Monday, October 5, 2015

Behind the Candelabra (2013)

As much as I enjoyed this film when it premiered on HBO, I nearly went insane trying to figure out what had drawn Steven Soderbergh to this material. By all accounts he'd been planning this one since at least the late 90's when he floated the idea to Michael Douglas on set while they were making Traffic. What was it that kept such a simple story (that we all know the beats to) in his head for so long? While only Soderbergh can say for certain, I think I finally figured it out.

From the first actual Liberace scene it hit me. He's up there on stage doing this very simple boogie-woogie number that I'm certain even I could learn...and then he starts upping the tempo. He starts augmenting it with all these little flourishes. In the next scene he tells a story about playing piano in a saloon back in Milwaukee where the audience asks him to play a hit parade song called "Three Little Fishes". Well rather than simply playing the song everyone knew by heart and in the style to which they were accustomed, Liberace opted to do it in the style of Strauss.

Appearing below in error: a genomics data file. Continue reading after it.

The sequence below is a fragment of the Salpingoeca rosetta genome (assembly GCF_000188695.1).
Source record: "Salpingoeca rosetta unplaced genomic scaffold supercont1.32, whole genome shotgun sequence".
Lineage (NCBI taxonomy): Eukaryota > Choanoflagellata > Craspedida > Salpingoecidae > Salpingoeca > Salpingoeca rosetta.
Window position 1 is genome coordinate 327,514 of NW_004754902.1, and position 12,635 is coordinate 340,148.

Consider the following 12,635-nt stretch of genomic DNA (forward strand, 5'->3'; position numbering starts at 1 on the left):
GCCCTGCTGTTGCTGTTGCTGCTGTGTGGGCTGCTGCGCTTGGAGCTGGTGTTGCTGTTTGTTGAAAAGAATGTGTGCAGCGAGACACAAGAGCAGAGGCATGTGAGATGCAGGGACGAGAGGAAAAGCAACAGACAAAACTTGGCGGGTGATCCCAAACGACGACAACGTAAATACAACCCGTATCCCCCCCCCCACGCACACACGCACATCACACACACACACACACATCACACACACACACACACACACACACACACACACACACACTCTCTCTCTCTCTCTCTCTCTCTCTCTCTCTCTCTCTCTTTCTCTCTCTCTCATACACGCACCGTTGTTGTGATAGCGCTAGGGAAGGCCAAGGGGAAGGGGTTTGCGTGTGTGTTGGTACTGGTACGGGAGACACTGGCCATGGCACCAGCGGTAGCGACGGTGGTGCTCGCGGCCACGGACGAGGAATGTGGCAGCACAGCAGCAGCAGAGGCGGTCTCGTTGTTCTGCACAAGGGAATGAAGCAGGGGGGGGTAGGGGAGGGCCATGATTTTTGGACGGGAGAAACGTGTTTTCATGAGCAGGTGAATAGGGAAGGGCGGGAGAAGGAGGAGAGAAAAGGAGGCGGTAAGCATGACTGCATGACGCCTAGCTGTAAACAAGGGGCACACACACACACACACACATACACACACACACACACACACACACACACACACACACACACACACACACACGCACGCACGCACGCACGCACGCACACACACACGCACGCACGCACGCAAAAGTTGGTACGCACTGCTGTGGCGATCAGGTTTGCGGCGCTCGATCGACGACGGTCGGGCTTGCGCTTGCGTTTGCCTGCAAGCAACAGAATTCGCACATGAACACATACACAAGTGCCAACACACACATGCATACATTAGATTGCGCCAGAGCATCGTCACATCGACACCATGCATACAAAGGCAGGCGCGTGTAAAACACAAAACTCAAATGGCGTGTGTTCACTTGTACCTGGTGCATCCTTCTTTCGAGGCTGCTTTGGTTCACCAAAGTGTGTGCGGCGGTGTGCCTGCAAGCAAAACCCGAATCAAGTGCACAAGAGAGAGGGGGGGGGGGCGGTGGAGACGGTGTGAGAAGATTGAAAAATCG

And that is what I think drew Soderbergh to this project: The chance to take a story that is the cinematic equivalent of a "standard" and to drench it in gaudy style for style's sake. Why is the camera placed in a certain spot? Because it makes the scene more interesting to look at! Everything is in the interest of giving the audience a good time. And it works! There is no deeper meaning. It's a celebration of surface that I'm sure even Liberace himself would have really admired.

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